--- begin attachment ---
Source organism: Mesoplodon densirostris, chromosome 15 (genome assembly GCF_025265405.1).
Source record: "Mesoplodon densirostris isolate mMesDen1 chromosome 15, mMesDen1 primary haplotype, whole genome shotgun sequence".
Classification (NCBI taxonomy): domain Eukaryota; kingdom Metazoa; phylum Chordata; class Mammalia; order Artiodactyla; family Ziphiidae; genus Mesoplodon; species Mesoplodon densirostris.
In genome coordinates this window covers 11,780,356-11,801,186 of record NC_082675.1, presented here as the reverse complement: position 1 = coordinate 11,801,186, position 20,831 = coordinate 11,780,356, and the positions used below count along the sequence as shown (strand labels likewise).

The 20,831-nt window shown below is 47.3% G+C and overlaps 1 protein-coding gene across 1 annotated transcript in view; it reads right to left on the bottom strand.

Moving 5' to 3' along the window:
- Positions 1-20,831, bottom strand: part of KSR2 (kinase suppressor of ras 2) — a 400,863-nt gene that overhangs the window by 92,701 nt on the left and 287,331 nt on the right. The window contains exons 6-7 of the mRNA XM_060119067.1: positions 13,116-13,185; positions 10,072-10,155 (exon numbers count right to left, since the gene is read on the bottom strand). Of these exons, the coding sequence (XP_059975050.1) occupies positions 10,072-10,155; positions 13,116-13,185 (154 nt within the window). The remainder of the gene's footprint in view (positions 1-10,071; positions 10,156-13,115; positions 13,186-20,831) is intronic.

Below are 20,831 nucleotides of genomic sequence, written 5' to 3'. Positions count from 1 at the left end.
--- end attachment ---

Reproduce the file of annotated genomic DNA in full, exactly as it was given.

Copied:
Source organism: Mesoplodon densirostris, chromosome 15 (genome assembly GCF_025265405.1).
Source record: "Mesoplodon densirostris isolate mMesDen1 chromosome 15, mMesDen1 primary haplotype, whole genome shotgun sequence".
Classification (NCBI taxonomy): domain Eukaryota; kingdom Metazoa; phylum Chordata; class Mammalia; order Artiodactyla; family Ziphiidae; genus Mesoplodon; species Mesoplodon densirostris.
In genome coordinates this window covers 11,780,356-11,801,186 of record NC_082675.1, presented here as the reverse complement: position 1 = coordinate 11,801,186, position 20,831 = coordinate 11,780,356, and the positions used below count along the sequence as shown (strand labels likewise).

The 20,831-nt window shown below is 47.3% G+C and overlaps 1 protein-coding gene across 1 annotated transcript in view; it reads right to left on the bottom strand.

Moving 5' to 3' along the window:
- Positions 1-20,831, bottom strand: part of KSR2 (kinase suppressor of ras 2) — a 400,863-nt gene that overhangs the window by 92,701 nt on the left and 287,331 nt on the right. The window contains exons 6-7 of the mRNA XM_060119067.1: positions 13,116-13,185; positions 10,072-10,155 (exon numbers count right to left, since the gene is read on the bottom strand). Of these exons, the coding sequence (XP_059975050.1) occupies positions 10,072-10,155; positions 13,116-13,185 (154 nt within the window). The remainder of the gene's footprint in view (positions 1-10,071; positions 10,156-13,115; positions 13,186-20,831) is intronic.

Below are 20,831 nucleotides of genomic sequence, written 5' to 3'. Positions count from 1 at the left end.